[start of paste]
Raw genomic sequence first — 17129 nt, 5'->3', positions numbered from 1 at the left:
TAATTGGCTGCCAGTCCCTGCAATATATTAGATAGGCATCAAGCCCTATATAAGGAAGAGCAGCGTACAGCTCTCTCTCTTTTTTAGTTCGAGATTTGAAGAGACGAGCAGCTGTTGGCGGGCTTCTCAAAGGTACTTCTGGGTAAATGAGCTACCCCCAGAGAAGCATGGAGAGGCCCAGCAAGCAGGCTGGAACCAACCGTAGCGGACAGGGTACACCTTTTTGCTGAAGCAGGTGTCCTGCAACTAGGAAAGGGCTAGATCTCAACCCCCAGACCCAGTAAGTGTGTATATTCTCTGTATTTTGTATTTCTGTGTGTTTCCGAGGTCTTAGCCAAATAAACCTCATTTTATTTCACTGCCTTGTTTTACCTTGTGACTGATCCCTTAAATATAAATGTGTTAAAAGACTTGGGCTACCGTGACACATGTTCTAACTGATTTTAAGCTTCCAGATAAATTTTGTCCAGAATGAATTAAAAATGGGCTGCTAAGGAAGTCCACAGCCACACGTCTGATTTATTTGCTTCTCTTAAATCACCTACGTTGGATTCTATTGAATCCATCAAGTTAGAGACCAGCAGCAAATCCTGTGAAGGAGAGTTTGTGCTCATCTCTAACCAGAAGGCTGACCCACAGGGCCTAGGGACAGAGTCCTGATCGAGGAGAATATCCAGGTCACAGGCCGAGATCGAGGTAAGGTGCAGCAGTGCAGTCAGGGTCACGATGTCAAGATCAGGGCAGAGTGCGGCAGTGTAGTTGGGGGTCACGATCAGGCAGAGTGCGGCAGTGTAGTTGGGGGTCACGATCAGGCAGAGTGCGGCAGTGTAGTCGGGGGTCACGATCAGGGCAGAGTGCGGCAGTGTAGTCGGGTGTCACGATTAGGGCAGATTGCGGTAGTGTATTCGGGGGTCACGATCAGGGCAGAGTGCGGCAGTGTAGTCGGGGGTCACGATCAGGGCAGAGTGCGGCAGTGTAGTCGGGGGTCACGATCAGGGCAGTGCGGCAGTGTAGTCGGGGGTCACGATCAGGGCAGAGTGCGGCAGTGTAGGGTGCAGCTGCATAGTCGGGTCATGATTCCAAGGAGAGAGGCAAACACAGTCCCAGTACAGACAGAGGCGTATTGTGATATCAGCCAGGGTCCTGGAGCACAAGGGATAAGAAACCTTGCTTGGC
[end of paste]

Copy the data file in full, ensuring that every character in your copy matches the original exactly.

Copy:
Raw genomic sequence first — 17129 nt, 5'->3', positions numbered from 1 at the left:
TAATTGGCTGCCAGTCCCTGCAATATATTAGATAGGCATCAAGCCCTATATAAGGAAGAGCAGCGTACAGCTCTCTCTCTTTTTTAGTTCGAGATTTGAAGAGACGAGCAGCTGTTGGCGGGCTTCTCAAAGGTACTTCTGGGTAAATGAGCTACCCCCAGAGAAGCATGGAGAGGCCCAGCAAGCAGGCTGGAACCAACCGTAGCGGACAGGGTACACCTTTTTGCTGAAGCAGGTGTCCTGCAACTAGGAAAGGGCTAGATCTCAACCCCCAGACCCAGTAAGTGTGTATATTCTCTGTATTTTGTATTTCTGTGTGTTTCCGAGGTCTTAGCCAAATAAACCTCATTTTATTTCACTGCCTTGTTTTACCTTGTGACTGATCCCTTAAATATAAATGTGTTAAAAGACTTGGGCTACCGTGACACATGTTCTAACTGATTTTAAGCTTCCAGATAAATTTTGTCCAGAATGAATTAAAAATGGGCTGCTAAGGAAGTCCACAGCCACACGTCTGATTTATTTGCTTCTCTTAAATCACCTACGTTGGATTCTATTGAATCCATCAAGTTAGAGACCAGCAGCAAATCCTGTGAAGGAGAGTTTGTGCTCATCTCTAACCAGAAGGCTGACCCACAGGGCCTAGGGACAGAGTCCTGATCGAGGAGAATATCCAGGTCACAGGCCGAGATCGAGGTAAGGTGCAGCAGTGCAGTCAGGGTCACGATGTCAAGATCAGGGCAGAGTGCGGCAGTGTAGTTGGGGGTCACGATCAGGCAGAGTGCGGCAGTGTAGTTGGGGGTCACGATCAGGCAGAGTGCGGCAGTGTAGTCGGGGGTCACGATCAGGGCAGAGTGCGGCAGTGTAGTCGGGTGTCACGATTAGGGCAGATTGCGGTAGTGTATTCGGGGGTCACGATCAGGGCAGAGTGCGGCAGTGTAGTCGGGGGTCACGATCAGGGCAGAGTGCGGCAGTGTAGTCGGGGGTCACGATCAGGGCAGTGCGGCAGTGTAGTCGGGGGTCACGATCAGGGCAGAGTGCGGCAGTGTAGGGTGCAGCTGCATAGTCGGGTCATGATTCCAAGGAGAGAGGCAAACACAGTCCCAGTACAGACAGAGGCGTATTGTGATATCAGCCAGGGTCCTGGAGCACAAGGGATAAGAAACCTTGCTTGGC